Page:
“People don’t need to drive 20 or 30 miles to go to Gainesville or Ocala,” he said.
The hospital in Williston has the same CT scanner as the other hospitals. Also, people do not have to wait hour after hour to be seen in the Emergency Room, and there is no charge for parking. Eighty-five percent of the people seen at the RGH ER are completely done within two hours, he said.
“If you go to Shands, you have to wait eight hours,” he said. “Not only eight hours, but you have to pay for parking.”
Dr. Pagidipati said he wants to bring back the glory when it was named Memorial Hospital.
He is thinking about changing the name to Community Hospital, he said. After Dr. Pagidipati finished his speech, Jones introduced RGH Director of Nursing Melanie Stokes.
Director Stokes thanked everyone for coming to the ribbon-cutting ceremony and health fair. Later that morning, Dr. Pagidipati mentioned that Jones is great for the hospital. “It’s whole team effort,” Jones said, as she noted every employee contributes to the whole success.
Williston Chamber Of Commerce Vice President Jennifer Radder, Secretary Jana Carlisle and Executive Director Mary Kline were present with ribbon and great scissors.
Dr. Pagidipati cut the ribbon as Mayor Hethcoat, County Commissioner Lilly Rooks, the Chamber officials and many of the hospital’s employees joined on that side of the ribbon.
Meanwhile, a surprisingly large crowd on the other side of the ribbon showed that even on an early Saturday morning, people would come out to show their endorsement for this progressive, strong business that is helping the physical health of people in the community as well as the economic health of the area.
FREE GIFTS AND FOOD
Everyone who came to the event was able to enjoy free popcorn, provided by First Baptist Church of Williston. The hospital provided free cotton candy. The mayor cooked free hotdogs. Peter Robinson, dietary manager of RGH, and PRN Dietician Vicki Haynes-Johnson gave away apples and oranges from the hospital.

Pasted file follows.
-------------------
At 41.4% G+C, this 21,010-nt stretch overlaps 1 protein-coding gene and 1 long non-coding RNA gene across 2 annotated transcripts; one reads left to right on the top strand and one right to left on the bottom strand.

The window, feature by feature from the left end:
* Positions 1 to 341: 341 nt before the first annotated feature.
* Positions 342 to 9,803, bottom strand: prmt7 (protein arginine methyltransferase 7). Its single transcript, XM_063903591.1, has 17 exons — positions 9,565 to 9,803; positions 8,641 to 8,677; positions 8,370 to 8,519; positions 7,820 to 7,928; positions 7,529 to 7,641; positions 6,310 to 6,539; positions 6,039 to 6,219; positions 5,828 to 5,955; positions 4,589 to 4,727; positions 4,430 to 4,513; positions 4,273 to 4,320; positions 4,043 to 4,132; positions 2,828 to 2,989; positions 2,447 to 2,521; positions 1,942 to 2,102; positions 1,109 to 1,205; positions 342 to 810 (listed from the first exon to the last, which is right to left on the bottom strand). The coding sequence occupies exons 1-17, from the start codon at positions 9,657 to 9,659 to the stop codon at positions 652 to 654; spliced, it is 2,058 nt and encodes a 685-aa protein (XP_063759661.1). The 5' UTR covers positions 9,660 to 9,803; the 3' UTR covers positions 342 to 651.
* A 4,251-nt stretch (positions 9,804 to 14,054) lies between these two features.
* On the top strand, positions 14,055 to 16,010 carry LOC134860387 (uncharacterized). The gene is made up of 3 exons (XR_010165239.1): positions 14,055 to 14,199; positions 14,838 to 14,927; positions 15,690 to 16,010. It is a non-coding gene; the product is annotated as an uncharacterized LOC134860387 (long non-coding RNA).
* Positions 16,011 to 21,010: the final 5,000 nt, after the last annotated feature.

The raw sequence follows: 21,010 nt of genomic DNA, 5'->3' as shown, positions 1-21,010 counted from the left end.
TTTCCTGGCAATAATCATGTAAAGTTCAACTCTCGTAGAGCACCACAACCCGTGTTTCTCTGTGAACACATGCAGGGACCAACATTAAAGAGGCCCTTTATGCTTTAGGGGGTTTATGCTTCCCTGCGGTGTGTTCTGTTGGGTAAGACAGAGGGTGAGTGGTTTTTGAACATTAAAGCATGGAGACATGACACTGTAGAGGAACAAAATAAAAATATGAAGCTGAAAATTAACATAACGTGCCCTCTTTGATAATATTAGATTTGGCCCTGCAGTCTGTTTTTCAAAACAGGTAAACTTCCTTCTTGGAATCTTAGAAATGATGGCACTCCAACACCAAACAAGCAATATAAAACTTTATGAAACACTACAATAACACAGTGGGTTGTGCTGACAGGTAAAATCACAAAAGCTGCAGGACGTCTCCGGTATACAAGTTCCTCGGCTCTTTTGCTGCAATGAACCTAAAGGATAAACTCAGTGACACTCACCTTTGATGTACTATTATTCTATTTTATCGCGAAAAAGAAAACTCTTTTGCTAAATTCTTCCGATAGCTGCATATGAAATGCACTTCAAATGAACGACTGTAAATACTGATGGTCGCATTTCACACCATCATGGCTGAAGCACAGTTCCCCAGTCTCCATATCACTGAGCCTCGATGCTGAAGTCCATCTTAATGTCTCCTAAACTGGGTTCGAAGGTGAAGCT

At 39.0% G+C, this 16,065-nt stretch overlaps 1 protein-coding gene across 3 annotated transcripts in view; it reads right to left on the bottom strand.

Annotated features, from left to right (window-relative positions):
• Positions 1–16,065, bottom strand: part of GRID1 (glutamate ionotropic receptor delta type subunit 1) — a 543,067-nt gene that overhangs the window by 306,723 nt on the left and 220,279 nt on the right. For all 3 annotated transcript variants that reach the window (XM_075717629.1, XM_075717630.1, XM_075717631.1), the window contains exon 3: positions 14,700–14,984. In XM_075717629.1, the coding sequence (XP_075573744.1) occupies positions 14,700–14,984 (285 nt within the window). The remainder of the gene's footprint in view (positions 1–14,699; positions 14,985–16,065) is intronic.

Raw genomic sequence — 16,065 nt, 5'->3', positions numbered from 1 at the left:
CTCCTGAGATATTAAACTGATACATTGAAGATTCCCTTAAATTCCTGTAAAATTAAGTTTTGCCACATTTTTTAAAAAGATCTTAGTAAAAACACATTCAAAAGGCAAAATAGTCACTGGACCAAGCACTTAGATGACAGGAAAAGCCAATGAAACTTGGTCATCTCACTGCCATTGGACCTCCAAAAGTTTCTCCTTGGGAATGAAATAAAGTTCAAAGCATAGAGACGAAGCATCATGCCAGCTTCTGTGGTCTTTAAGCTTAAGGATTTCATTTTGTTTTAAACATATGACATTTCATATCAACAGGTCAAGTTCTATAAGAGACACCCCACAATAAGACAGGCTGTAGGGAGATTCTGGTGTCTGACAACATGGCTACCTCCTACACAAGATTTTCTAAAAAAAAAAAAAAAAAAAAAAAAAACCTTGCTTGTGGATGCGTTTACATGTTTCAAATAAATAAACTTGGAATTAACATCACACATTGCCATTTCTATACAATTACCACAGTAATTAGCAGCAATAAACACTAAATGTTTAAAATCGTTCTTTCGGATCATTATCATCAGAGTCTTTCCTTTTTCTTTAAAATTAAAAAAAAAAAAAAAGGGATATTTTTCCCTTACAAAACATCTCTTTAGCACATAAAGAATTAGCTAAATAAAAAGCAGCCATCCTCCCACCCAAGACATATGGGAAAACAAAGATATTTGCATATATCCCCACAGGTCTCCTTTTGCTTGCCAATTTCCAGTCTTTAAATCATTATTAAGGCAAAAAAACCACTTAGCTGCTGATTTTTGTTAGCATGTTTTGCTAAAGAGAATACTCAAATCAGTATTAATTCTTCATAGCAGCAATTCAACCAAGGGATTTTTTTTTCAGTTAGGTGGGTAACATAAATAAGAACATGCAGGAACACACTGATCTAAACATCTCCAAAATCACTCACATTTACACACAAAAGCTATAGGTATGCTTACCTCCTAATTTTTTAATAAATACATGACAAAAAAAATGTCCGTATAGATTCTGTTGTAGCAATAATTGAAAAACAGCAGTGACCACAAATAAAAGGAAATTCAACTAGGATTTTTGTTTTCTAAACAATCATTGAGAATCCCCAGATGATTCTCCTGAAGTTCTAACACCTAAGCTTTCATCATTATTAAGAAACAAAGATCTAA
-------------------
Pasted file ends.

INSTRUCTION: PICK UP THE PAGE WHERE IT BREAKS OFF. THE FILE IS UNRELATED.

One of the ShandsCair helicopters lands at Regional General Hospital in Williston. During part of this video, the wind (or prop wash) from the helicopter may be noticed on the audio part of the video and it moved the videographer a little bit too.
The hospital’s nutritionists also provided plenty of information about food for healthy living. Children were able to receive various types of candy from several of the vendors. The Levy County Department of Public Safety gave children lollipops with the message “Stop, Drop and Roll” on the stick. They also gave away child-sized plastic, red firefighters helmets.
The Levy County Sheriff’s Office gave away “Deputy Sheriff” stick-on “badges” to children. A free bounce house and several children’s games were available at the health fair as well. Another free service from the hospital was a photo booth.
Regional General Hospital of Williston also offered free cholesterol, blood glucose, blood pressure, BMI tests. And there were other tests available for a minimal cost.EMERGENCY SERVICES
An entrance by air by one of the helicopters from ShandsCair drew people toward the cement helipad that is fenced and has lights for night landings. Shands also had one of its large Critical Care Transport Ambulances at the health fair. In addition to the flying ambulance and the CCTA, Shands has a neo-natal ambulance to transport premature babies. Among the staff on that mobile unit are a critical care nurse and a respiratory therapist.
Staff members from Williston Police Department, Williston Fire Rescue, the Levy County Sheriff’s Office and the Levy County Department of Public Safety were on hand to share information and speak with people about their emergency rescue equipment as well.
The Blood Mobile from LifeSouth Community Blood Centers was parked on the hospital parking lot, available for anyone who wanted to donate.
Another large vehicle – the mobile learning laboratory from the College of Central Florida was at the site. This lab also has a model of a human that can react to actions such as injections to help students learn about administering medicine.
Rod McGinnes of CF said there are 22 students in the CF EMT Class at the Levy Campus this semester. He mentioned that CF would like to offer a paramedic class at the campus starting with the term in January of 2016, but there needs to be at least 12 students to make that happen.